Prison System Generates 200,000 Tons of Waste; Power Knot Offers Solutions

America’s prison system generates a massive amount of waste that ends up in landfills or garbage disposals, contributing greatly to greenhouse gases and their hazardous effect on the environment. Founder and president of Power Knot, Iain Milnes, comments on effective ways to reduce food waste and improve the carbon footprint of the prison systems.

(SAN JOSE, CA) January 10, 2017—In the United States, 2.3 million adults are confined to a jail or prison.1 The U.S. currently has more inmate facilities—over 5,000—than it has colleges or universities.1

According to a report by the Brookings Institution’s Hamilton Project, the cost of incarcerating over 2 million adults is a staggering $80 billion per year—the burden of which is shouldered by taxpayers,2  who foot the bill for many prison expenses such as food, maintenance and medical care.1 Considering that Aramark—the largest private provider of prison food—provides inmates with over 1 million meals per day, it’s clear that food alone can cost a locality precious funds that could be otherwise spent on community improvements.4

“Providing three square meals a day to every prisoner in a correctional facility is expensive, and on top of that, such meal programs generate a huge amount of waste,” said Iain Milnes, founder and president of Power Knot, a leading manufacturer of eco-friendly and cost-effective solutions for waste food disposal. “We estimate that over 200,000 tons of food waste is generated each year in American prisons. While certain materials such as paper, glass and plastic are normally recycled, uneaten food is often just thrown out.”

Waste management accounts for a large part of the operating costs within the prison system. Studies have repeatedly shown that paper and food waste account for a lion’s share—around 70%—of the waste generated in prisons.3 In a large correctional facility with around 4,000 prisoners, an excess of 2,000 lbs. of waste food can be generated each day.3 To lower operating costs, correctional facilities are tasked with finding ways to cost-effectively compost, eliminate, or dispose of such waste. Prisons have traditionally used large garbage disposals to reduce much of this waste, with the remainder being shipped away by waste management companies to be disposed of in landfills.5

“Traditional garbage disposals require a significant amount of water to operate and are not permitted in many jurisdictions,” said Milnes. “Food scraps that are hauled away produce greenhouse gases both in the landfill (in the form of methane emissions) and while on the way to the landfill (from the carbon dioxide emitted by transportation vehicles).”

Power Knot’s LFC® reduces food waste and eliminates the pests which may be attracted to garbage bins. Power Knot manufactures seven LFC models, which can treat up to 4,000 pounds of food waste per day—allowing any kitchen to cleanly and safely break down waste on-site. The LFC can help prisons move towards a zero-waste model, improve security because fewer trucks need to access the facility, and generate goodwill with the growing number of environmentally-conscious consumers in their communities.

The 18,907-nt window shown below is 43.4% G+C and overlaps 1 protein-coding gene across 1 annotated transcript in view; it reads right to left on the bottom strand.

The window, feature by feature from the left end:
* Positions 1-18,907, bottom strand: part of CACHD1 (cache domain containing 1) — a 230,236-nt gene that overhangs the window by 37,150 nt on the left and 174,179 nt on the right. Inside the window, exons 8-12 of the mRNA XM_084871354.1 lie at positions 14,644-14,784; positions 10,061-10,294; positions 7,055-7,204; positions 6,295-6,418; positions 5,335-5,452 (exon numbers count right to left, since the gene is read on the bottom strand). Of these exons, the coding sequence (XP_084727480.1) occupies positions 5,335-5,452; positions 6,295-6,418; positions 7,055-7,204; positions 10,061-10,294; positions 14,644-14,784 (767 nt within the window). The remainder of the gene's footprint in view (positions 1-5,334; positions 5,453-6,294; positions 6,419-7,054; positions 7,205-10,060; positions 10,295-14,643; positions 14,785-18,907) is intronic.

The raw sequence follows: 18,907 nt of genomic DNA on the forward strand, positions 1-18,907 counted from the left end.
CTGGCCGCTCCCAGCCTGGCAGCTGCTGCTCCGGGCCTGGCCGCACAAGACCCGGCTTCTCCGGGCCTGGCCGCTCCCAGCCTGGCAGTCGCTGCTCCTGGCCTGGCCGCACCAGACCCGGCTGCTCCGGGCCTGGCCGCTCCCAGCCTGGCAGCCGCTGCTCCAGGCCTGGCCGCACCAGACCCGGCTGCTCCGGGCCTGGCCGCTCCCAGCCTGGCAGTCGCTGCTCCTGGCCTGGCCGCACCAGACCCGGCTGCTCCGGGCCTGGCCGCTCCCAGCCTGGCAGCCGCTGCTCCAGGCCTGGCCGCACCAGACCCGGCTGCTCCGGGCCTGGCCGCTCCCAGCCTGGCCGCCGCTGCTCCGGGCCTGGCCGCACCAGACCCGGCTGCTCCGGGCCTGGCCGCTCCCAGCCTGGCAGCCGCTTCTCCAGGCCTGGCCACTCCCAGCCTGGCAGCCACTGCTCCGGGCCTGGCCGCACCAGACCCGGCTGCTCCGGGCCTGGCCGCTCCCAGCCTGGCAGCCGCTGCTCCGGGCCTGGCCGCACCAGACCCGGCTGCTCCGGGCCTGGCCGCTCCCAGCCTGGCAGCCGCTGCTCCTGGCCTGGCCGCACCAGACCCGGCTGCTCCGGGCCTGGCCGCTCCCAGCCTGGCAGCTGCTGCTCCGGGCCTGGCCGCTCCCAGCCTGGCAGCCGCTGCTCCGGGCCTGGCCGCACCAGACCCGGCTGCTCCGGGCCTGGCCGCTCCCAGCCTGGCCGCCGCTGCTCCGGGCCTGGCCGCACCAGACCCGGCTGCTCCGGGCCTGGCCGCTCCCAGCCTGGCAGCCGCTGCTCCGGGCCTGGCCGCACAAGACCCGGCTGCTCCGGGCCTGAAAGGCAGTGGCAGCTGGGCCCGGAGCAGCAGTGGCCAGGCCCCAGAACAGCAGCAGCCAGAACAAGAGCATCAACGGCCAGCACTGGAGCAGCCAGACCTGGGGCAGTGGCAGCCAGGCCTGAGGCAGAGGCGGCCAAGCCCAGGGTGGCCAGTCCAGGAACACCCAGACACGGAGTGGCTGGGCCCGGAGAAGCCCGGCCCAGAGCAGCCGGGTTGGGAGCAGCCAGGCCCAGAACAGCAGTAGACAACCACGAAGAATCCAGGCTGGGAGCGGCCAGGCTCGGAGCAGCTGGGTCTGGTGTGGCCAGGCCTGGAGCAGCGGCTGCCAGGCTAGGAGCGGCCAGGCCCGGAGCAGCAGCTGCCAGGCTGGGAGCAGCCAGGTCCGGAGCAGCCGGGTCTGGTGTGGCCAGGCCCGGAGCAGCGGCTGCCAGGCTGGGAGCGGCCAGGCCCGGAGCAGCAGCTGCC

In addition, the LFC can greatly reduce the cost of disposing of food waste in correctional facilities. A recent report found that green initiatives that reduce waste sent to landfills can save businesses up to $2 billion per year.6

About Power Knot’s LFC:

Power Knot’s LFC is sold globally to organizations that need to dispose of waste food. The LFC saves organizations the cost, mess, inconvenience, and carbon footprint of sending that organic material to a landfill. The LFC is available in seven sizes to suit a variety of users and can usually pay for itself in 24 or fewer months. The LFC can generate goodwill with the growing number of environmentally-conscious consumers, and this clean technology will continue to help advance the global movement towards sustainability and zero waste.

About Power Knot:

Power Knot, with its headquarters in San Jose, Calif., provides innovative solutions for commercial, industrial, and military customers seeking to reduce their carbon footprint. The company is profitable, and designs, develops, and manufactures its products in Silicon Valley.

Its LFCs (Liquid Food Composters) are high-quality, technologically-advanced bio-digesters capable of rapid digestion of most organic materials. LFCs create a safe and economical resolution for customers looking to address their carbon footprint by diverting waste food from landfills and by reducing emissions related to the transportation of waste.

LFCs represent long-term performance and sustainability for any organization. LFCs typically have a payback period of six to 24 months, based on reduced waste and costs of waste disposal. For more information, access http://www.powerknot.com.

  1. Ingraham, Christopher. “The S. Has More Jails than Colleges. Here’s a Map of Where Those Prisoners Live.” The Washington Post. WP Company, 6 Jan. 2015. Web. 28 Dec. 2016.
  1. Picchi, Aimee. “The High Price of Incarceration in America $80 Billion.” CBSNews. CBS Interactive, 8 May 2014. Web. 28 Dec. 2016.
  1. “Correctional Facilities.” California Department of Resources Recycling and Recovery (CalRecycle). N.p., 18 May 2016. Web. 28 Dec. 2016.
  1. Dayen, David. “The True Cost: Why the Private Prison Industry Is About so Much More Than Prisons.” Talking Points Memo. TPM Media LLC, 23 June 2016. Web. 29 Dec. 2016.
  1. S. Department of Justice and National Institute of Corrections. “The Greening of Corrections: Creating a Sustainable System.” Mar. 2011: page 11. Web. 29 Dec. 2016.
  1. “A ROADMAP TO REDUCE U.S. FOOD WASTE BY 20 PERCENT.” 2016© 2016 ReFED (n.d.): n. pag. ReFED Report. ReFED, 2016. Web.

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